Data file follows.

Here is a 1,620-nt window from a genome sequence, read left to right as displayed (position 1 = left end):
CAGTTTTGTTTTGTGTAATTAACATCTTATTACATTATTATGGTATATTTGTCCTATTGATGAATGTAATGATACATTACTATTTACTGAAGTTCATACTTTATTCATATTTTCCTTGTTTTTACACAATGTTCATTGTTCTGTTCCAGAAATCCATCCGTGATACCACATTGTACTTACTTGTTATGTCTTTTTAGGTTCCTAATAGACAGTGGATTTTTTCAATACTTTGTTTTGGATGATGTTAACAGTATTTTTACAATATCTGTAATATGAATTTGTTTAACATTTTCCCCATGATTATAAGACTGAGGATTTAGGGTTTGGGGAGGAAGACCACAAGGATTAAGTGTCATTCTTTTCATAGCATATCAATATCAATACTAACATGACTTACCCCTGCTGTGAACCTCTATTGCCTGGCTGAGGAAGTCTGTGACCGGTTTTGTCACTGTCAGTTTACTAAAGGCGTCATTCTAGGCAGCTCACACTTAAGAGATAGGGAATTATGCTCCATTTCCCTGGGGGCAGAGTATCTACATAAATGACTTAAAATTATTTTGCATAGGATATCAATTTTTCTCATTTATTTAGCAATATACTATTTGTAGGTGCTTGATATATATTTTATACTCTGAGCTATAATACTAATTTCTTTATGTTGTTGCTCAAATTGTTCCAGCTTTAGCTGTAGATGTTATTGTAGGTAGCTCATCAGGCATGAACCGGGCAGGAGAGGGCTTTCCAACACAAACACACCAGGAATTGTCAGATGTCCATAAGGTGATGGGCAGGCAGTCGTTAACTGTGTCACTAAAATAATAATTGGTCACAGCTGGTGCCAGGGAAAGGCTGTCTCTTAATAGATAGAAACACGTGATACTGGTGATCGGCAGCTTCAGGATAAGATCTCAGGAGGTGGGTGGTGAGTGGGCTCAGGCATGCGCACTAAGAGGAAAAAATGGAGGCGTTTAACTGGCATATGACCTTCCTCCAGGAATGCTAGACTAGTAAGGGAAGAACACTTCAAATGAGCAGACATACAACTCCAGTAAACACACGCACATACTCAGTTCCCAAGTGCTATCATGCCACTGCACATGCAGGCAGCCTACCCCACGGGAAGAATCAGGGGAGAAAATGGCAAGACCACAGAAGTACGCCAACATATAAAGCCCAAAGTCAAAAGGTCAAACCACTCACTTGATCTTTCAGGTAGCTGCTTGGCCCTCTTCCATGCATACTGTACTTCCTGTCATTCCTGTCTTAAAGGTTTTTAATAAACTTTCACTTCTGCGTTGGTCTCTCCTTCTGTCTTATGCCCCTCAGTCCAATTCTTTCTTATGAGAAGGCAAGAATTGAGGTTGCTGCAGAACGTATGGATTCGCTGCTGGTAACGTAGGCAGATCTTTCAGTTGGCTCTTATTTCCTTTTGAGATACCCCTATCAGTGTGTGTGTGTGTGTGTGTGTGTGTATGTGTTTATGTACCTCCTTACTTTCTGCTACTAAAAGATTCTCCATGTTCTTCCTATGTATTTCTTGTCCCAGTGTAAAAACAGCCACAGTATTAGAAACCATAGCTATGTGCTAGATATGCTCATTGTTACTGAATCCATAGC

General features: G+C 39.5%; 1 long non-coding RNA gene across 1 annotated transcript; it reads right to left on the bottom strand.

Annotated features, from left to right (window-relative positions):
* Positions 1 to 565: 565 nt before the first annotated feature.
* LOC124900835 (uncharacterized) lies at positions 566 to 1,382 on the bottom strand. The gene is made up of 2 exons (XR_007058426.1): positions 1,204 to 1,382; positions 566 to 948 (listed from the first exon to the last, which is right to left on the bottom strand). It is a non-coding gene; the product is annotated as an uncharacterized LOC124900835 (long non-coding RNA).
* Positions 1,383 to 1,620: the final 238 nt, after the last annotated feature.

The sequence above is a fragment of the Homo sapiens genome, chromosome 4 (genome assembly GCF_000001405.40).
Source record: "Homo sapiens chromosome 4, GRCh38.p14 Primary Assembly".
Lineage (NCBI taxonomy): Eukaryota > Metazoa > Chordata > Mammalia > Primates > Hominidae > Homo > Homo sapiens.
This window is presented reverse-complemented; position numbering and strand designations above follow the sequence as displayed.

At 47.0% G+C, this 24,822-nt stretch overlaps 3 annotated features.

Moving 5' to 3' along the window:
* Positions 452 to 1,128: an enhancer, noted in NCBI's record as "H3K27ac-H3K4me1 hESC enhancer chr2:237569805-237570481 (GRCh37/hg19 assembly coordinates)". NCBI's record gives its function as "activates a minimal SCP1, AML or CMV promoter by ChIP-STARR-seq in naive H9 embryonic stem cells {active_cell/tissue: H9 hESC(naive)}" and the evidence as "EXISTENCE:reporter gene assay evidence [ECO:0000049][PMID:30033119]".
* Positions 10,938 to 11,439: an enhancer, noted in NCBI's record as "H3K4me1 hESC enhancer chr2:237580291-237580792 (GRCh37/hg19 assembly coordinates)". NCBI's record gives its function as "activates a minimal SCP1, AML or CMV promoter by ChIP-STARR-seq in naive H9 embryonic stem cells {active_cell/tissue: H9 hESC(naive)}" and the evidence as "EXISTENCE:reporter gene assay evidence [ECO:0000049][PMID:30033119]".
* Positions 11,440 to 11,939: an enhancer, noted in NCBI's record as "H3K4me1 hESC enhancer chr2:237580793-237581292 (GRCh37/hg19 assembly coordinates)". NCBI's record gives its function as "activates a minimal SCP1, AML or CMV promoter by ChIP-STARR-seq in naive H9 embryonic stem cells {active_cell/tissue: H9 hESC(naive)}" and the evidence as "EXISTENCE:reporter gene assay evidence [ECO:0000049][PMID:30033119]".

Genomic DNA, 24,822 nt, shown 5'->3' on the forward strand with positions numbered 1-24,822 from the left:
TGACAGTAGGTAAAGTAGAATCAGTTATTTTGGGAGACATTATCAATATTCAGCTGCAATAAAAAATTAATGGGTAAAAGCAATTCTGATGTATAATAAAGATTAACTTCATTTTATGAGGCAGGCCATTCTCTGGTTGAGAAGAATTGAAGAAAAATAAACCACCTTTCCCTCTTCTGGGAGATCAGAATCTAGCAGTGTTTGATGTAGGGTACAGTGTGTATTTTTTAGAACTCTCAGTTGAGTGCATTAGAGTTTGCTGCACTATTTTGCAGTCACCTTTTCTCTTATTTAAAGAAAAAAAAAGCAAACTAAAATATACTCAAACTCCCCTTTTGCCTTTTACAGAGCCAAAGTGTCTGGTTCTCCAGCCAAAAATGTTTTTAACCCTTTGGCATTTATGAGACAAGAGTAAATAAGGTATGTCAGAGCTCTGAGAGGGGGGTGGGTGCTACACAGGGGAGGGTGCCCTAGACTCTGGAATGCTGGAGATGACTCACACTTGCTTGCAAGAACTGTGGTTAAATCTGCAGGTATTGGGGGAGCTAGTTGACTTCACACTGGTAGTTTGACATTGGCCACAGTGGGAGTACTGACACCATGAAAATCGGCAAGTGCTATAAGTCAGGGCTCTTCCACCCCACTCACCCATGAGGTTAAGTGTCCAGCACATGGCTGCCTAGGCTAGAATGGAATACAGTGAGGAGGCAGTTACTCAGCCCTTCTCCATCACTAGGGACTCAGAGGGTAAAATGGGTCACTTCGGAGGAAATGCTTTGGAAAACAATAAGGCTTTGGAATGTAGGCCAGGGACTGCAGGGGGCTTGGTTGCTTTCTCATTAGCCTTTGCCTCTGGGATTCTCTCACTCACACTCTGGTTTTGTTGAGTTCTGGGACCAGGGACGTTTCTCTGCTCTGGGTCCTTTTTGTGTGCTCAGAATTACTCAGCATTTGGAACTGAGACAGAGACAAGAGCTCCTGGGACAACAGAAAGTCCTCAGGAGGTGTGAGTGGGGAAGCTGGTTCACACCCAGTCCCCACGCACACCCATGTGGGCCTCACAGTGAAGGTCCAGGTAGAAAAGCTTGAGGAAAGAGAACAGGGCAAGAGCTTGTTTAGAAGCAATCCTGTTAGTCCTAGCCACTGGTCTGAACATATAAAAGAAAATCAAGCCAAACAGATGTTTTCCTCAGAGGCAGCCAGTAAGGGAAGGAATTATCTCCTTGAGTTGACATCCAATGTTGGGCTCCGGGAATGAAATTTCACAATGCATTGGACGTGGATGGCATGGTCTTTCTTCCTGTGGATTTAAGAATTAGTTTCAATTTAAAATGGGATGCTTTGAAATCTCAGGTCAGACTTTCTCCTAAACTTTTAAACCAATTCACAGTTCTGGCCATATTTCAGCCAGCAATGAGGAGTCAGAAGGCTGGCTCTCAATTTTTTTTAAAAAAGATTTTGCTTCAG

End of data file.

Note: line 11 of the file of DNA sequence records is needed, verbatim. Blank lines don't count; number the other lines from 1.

This window is presented reverse-complemented; position numbering and strand designations above follow the sequence as displayed.